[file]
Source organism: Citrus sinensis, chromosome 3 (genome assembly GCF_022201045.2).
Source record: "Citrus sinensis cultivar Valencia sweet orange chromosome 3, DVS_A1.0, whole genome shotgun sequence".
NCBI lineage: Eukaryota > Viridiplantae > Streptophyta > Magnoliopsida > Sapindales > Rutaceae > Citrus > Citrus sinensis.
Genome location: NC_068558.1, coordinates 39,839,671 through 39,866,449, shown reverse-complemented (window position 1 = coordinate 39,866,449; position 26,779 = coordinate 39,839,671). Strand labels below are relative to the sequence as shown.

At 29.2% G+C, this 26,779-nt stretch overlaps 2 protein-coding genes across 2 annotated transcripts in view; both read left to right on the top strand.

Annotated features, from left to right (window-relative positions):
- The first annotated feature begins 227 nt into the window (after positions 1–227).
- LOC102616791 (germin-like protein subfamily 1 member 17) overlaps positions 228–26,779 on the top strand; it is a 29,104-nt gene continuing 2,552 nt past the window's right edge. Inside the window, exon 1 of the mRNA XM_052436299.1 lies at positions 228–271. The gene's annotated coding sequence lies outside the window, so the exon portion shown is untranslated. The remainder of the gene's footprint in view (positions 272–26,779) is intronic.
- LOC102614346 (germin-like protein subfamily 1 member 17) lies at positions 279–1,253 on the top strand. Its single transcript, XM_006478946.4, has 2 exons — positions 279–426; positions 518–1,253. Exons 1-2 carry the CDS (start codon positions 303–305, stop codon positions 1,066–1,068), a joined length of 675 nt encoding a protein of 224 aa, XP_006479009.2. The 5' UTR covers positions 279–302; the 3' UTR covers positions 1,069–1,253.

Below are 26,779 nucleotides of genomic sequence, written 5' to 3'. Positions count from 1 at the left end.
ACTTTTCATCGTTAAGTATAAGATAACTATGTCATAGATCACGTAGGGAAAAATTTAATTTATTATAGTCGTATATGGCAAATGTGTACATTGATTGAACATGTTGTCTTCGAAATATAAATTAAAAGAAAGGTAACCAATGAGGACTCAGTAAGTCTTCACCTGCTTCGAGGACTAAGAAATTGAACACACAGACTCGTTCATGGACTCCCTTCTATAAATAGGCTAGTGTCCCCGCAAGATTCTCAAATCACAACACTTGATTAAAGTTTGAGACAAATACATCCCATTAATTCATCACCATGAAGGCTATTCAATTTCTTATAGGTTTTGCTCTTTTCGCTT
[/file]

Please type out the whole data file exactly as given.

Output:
Source organism: Citrus sinensis, chromosome 3 (genome assembly GCF_022201045.2).
Source record: "Citrus sinensis cultivar Valencia sweet orange chromosome 3, DVS_A1.0, whole genome shotgun sequence".
NCBI lineage: Eukaryota > Viridiplantae > Streptophyta > Magnoliopsida > Sapindales > Rutaceae > Citrus > Citrus sinensis.
Genome location: NC_068558.1, coordinates 39,839,671 through 39,866,449, shown reverse-complemented (window position 1 = coordinate 39,866,449; position 26,779 = coordinate 39,839,671). Strand labels below are relative to the sequence as shown.

At 29.2% G+C, this 26,779-nt stretch overlaps 2 protein-coding genes across 2 annotated transcripts in view; both read left to right on the top strand.

Annotated features, from left to right (window-relative positions):
- The first annotated feature begins 227 nt into the window (after positions 1–227).
- LOC102616791 (germin-like protein subfamily 1 member 17) overlaps positions 228–26,779 on the top strand; it is a 29,104-nt gene continuing 2,552 nt past the window's right edge. Inside the window, exon 1 of the mRNA XM_052436299.1 lies at positions 228–271. The gene's annotated coding sequence lies outside the window, so the exon portion shown is untranslated. The remainder of the gene's footprint in view (positions 272–26,779) is intronic.
- LOC102614346 (germin-like protein subfamily 1 member 17) lies at positions 279–1,253 on the top strand. Its single transcript, XM_006478946.4, has 2 exons — positions 279–426; positions 518–1,253. Exons 1-2 carry the CDS (start codon positions 303–305, stop codon positions 1,066–1,068), a joined length of 675 nt encoding a protein of 224 aa, XP_006479009.2. The 5' UTR covers positions 279–302; the 3' UTR covers positions 1,069–1,253.

Below are 26,779 nucleotides of genomic sequence, written 5' to 3'. Positions count from 1 at the left end.
ACTTTTCATCGTTAAGTATAAGATAACTATGTCATAGATCACGTAGGGAAAAATTTAATTTATTATAGTCGTATATGGCAAATGTGTACATTGATTGAACATGTTGTCTTCGAAATATAAATTAAAAGAAAGGTAACCAATGAGGACTCAGTAAGTCTTCACCTGCTTCGAGGACTAAGAAATTGAACACACAGACTCGTTCATGGACTCCCTTCTATAAATAGGCTAGTGTCCCCGCAAGATTCTCAAATCACAACACTTGATTAAAGTTTGAGACAAATACATCCCATTAATTCATCACCATGAAGGCTATTCAATTTCTTATAGGTTTTGCTCTTTTCGCTT